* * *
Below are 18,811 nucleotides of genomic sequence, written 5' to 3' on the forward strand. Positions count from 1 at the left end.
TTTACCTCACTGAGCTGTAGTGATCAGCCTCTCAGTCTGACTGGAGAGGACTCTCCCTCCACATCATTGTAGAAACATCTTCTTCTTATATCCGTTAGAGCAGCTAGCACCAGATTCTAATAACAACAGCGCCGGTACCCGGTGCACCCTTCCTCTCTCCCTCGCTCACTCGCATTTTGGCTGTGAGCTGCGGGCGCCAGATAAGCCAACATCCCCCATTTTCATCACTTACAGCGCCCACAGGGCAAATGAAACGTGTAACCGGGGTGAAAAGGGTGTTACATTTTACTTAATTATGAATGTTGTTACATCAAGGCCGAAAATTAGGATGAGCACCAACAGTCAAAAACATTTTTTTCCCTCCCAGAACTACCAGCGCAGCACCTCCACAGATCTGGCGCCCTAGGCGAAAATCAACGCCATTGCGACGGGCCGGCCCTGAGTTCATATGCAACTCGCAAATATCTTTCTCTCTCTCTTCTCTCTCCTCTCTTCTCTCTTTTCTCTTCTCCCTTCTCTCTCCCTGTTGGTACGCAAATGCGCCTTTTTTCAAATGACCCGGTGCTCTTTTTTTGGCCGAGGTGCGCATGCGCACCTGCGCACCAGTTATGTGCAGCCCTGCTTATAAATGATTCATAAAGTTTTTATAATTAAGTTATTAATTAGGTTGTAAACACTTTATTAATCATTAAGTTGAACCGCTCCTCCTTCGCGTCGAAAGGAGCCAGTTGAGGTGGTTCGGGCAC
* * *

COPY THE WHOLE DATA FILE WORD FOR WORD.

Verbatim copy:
Below are 18,811 nucleotides of genomic sequence, written 5' to 3' on the forward strand. Positions count from 1 at the left end.
TTTACCTCACTGAGCTGTAGTGATCAGCCTCTCAGTCTGACTGGAGAGGACTCTCCCTCCACATCATTGTAGAAACATCTTCTTCTTATATCCGTTAGAGCAGCTAGCACCAGATTCTAATAACAACAGCGCCGGTACCCGGTGCACCCTTCCTCTCTCCCTCGCTCACTCGCATTTTGGCTGTGAGCTGCGGGCGCCAGATAAGCCAACATCCCCCATTTTCATCACTTACAGCGCCCACAGGGCAAATGAAACGTGTAACCGGGGTGAAAAGGGTGTTACATTTTACTTAATTATGAATGTTGTTACATCAAGGCCGAAAATTAGGATGAGCACCAACAGTCAAAAACATTTTTTTCCCTCCCAGAACTACCAGCGCAGCACCTCCACAGATCTGGCGCCCTAGGCGAAAATCAACGCCATTGCGACGGGCCGGCCCTGAGTTCATATGCAACTCGCAAATATCTTTCTCTCTCTCTTCTCTCTCCTCTCTTCTCTCTTTTCTCTTCTCCCTTCTCTCTCCCTGTTGGTACGCAAATGCGCCTTTTTTCAAATGACCCGGTGCTCTTTTTTTGGCCGAGGTGCGCATGCGCACCTGCGCACCAGTTATGTGCAGCCCTGCTTATAAATGATTCATAAAGTTTTTATAATTAAGTTATTAATTAGGTTGTAAACACTTTATTAATCATTAAGTTGAACCGCTCCTCCTTCGCGTCGAAAGGAGCCAGTTGAGGTGGTTCGGGCAC